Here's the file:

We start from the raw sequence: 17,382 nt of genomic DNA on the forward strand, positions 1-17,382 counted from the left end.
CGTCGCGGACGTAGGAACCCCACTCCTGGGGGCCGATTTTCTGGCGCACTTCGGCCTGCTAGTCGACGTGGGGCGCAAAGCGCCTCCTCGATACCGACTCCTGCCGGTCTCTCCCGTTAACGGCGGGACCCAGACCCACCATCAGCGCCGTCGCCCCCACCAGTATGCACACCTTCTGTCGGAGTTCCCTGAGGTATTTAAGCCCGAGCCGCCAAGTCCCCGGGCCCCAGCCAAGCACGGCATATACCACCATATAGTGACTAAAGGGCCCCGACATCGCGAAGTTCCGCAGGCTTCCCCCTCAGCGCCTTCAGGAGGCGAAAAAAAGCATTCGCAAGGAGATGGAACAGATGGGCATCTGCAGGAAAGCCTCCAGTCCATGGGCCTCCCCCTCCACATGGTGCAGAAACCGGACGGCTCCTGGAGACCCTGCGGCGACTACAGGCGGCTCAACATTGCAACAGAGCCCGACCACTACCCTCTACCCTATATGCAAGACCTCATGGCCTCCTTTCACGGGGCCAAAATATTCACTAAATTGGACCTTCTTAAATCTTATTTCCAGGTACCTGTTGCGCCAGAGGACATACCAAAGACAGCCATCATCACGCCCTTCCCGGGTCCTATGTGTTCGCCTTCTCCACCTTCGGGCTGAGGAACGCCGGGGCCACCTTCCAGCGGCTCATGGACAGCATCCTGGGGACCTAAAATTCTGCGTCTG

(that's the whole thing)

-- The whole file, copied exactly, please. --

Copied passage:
We start from the raw sequence: 17,382 nt of genomic DNA on the forward strand, positions 1-17,382 counted from the left end.
CGTCGCGGACGTAGGAACCCCACTCCTGGGGGCCGATTTTCTGGCGCACTTCGGCCTGCTAGTCGACGTGGGGCGCAAAGCGCCTCCTCGATACCGACTCCTGCCGGTCTCTCCCGTTAACGGCGGGACCCAGACCCACCATCAGCGCCGTCGCCCCCACCAGTATGCACACCTTCTGTCGGAGTTCCCTGAGGTATTTAAGCCCGAGCCGCCAAGTCCCCGGGCCCCAGCCAAGCACGGCATATACCACCATATAGTGACTAAAGGGCCCCGACATCGCGAAGTTCCGCAGGCTTCCCCCTCAGCGCCTTCAGGAGGCGAAAAAAAGCATTCGCAAGGAGATGGAACAGATGGGCATCTGCAGGAAAGCCTCCAGTCCATGGGCCTCCCCCTCCACATGGTGCAGAAACCGGACGGCTCCTGGAGACCCTGCGGCGACTACAGGCGGCTCAACATTGCAACAGAGCCCGACCACTACCCTCTACCCTATATGCAAGACCTCATGGCCTCCTTTCACGGGGCCAAAATATTCACTAAATTGGACCTTCTTAAATCTTATTTCCAGGTACCTGTTGCGCCAGAGGACATACCAAAGACAGCCATCATCACGCCCTTCCCGGGTCCTATGTGTTCGCCTTCTCCACCTTCGGGCTGAGGAACGCCGGGGCCACCTTCCAGCGGCTCATGGACAGCATCCTGGGGACCTAAAATTCTGCGTCTG